Digital Dimdima
-By Jayanthi Mahalingam
Down to the sea
The Narmada in Gujarat
A Hill With A View
The Monuments Of Mandu
An Ancient City
An Island In The River
Beyond Hoshangabad
Steeped In Legends
Narmadey Har
The Cult of Thuggee
The Splendour of Marble Rocks
Original Inhabitants
The World Of Verrier Elwin
Tribal Queen
The Jewel Of Kanha
The Narmada In Mythology

 

The Splendour of Marble Rocks

A few kilometres before the river reaches Jabalpur, the second largest of Madhya Pradesh’s cities, it meanders through a stretch of gigantic marble rocks, called Bhedaghat. The place got its name because of its resemblance to bhed or sheep, or as some say because of its location at the bhed or confluence of the Bavan and the Narmada. The reflection of the gleaming white (and sometimes pink, brown and black) magnesium limestone rocks in the crystal clear water of the Narmada is fascinating, especially by moonlight.
Amongst the interesting rock formations here are Haathi ka Paon, that resemble the footprints of an elephant and Hiran Kunch that resembles a deer. There’s also the rock upon which Hanuman is believed to have set his foot on his way to Lanka. An interesting pastime of the tourists is to guess the shape of the rocks from their shadows on the river’s placid waters.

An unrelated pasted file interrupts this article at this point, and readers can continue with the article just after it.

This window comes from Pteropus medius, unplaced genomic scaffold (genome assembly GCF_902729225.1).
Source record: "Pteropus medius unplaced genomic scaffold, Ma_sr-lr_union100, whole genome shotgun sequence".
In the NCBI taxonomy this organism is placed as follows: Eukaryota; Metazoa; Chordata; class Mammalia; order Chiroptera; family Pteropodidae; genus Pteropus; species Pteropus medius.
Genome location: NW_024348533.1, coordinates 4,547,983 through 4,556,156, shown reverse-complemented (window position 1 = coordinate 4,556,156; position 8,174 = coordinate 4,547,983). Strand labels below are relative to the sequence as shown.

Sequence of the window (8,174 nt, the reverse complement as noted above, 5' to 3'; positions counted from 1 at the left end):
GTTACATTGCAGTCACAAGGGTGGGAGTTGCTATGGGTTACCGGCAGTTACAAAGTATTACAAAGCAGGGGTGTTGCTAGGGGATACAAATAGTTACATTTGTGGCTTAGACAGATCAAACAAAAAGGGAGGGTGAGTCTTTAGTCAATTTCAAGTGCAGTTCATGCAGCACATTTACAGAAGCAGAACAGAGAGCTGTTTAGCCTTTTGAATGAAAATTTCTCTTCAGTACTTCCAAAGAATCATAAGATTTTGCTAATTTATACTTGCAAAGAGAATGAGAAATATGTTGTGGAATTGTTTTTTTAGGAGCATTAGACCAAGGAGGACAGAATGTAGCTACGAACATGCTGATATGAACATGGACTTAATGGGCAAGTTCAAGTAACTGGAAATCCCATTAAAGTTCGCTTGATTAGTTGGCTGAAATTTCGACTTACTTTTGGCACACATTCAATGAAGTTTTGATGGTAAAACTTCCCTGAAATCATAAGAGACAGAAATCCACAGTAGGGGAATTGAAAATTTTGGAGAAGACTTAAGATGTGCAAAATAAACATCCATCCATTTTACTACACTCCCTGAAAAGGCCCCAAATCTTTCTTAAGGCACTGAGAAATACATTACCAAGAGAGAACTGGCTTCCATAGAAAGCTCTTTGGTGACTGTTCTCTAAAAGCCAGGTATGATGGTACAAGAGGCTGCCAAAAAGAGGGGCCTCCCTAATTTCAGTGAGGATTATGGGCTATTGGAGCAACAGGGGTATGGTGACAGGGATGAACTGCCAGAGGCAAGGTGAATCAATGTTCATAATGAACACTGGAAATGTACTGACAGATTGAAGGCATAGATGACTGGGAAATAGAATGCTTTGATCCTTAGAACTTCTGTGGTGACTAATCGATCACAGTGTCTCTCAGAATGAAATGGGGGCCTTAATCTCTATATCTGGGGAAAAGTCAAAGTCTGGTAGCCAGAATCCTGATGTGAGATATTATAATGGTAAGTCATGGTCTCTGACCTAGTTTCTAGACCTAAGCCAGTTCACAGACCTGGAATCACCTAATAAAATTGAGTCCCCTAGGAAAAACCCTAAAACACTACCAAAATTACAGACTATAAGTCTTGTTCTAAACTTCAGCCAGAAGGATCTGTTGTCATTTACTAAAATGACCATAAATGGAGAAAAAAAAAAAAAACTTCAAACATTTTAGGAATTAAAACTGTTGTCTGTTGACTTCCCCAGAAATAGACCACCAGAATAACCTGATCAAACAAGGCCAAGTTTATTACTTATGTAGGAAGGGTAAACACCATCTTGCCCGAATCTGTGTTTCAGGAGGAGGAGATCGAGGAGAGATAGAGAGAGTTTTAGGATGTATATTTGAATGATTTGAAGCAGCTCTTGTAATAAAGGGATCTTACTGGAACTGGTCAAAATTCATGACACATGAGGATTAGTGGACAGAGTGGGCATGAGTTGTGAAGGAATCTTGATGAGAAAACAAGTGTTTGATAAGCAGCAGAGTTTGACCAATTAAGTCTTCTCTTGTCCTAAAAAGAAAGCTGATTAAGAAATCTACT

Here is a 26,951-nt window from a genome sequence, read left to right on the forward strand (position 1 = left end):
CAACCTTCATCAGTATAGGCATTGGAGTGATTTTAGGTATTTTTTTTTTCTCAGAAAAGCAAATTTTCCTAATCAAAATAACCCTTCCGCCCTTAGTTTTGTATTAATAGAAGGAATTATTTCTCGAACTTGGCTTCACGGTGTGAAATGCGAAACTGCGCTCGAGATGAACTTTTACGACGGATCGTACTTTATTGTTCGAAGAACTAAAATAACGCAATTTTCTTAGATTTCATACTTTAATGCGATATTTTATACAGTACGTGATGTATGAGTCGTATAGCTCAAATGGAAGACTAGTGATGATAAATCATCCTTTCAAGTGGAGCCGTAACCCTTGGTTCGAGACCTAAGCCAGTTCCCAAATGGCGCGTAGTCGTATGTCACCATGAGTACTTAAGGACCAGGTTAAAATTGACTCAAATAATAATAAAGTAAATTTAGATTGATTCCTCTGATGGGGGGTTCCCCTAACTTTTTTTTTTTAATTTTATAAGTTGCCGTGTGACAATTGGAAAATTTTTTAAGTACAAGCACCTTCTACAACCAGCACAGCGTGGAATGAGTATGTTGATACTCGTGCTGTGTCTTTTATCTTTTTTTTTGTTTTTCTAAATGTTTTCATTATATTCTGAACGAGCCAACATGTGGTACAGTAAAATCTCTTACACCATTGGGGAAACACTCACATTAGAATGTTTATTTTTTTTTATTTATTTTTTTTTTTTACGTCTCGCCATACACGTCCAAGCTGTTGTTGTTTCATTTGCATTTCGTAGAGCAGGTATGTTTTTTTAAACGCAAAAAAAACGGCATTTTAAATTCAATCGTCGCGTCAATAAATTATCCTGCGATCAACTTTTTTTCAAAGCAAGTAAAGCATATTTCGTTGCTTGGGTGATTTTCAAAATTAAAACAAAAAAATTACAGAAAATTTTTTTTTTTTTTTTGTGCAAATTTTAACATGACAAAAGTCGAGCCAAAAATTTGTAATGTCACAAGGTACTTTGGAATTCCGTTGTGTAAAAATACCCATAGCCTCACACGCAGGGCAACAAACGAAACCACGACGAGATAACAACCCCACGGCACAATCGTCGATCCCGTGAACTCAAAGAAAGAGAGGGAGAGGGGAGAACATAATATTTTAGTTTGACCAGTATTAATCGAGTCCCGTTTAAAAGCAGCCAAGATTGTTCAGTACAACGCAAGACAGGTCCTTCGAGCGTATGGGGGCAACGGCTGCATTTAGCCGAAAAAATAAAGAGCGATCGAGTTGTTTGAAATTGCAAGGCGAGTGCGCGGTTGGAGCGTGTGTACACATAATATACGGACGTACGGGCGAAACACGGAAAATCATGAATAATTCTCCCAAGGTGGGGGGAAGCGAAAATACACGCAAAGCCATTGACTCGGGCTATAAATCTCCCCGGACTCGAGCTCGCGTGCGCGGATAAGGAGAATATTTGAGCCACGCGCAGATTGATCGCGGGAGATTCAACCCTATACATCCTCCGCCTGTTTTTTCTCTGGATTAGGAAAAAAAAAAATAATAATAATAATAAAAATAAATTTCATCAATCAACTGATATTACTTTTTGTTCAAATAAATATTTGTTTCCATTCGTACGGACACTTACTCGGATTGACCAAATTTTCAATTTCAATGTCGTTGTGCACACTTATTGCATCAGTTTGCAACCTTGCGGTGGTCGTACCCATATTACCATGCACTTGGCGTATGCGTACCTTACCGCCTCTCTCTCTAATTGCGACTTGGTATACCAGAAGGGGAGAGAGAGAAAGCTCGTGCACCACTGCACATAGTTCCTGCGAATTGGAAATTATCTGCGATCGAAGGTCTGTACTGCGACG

The Narmada making its way through these rocks narrows down and then takes a sharp plunge, forming the famous Dhuandhar Falls or ‘Smoke Cascade’. So powerful is the plunge that its roar can be heard from miles away.
Most people in Bhedaghat are sculptors, who make a living fashioning the marble quarried locally or the soapstone got from the river, into gods, goddesses, lingams, crosses, ashtrays and trinket boxes. Tourists get their names carved out on soapstone to take back with them as mementoes.
There are two theories on how Jabalpur got its name. One is that it was named after the saint, Jabali, and the other is that it got its name from the surrounding rock-bearing hills, known as jabal in Persian. Jabalpur was once the pleasure resort of the Gond rulers. The Madan Mahal is a palace on a hilltop 5km away. It was built by Madan Shah, one of the most powerful Gond kings who ruled in the 12th century, when the Gond empire was at its zenith. The Gond queen, Rani Durgavati, bravely tried to defend it against the Mughal invasion, and on the verge of losing the battle, she stabbed herself to death on the banks of the river. Jabalpur was later the capital of the Kalachuri kings and then the Marathas, until the British seized it in 1817. Thereafter it has been an important military and manufacturing centre.

Dinosaurs roamed along the Narmada Valley once. One of the earliest and largest tyrannosaur fossils ever found in the world, was excavated near Jabalpur. It is now in the British Museum of Natural History. Apart from this, fossils of twelve different dinosaur have been unearthed in the Jabalpur-Mandla region.


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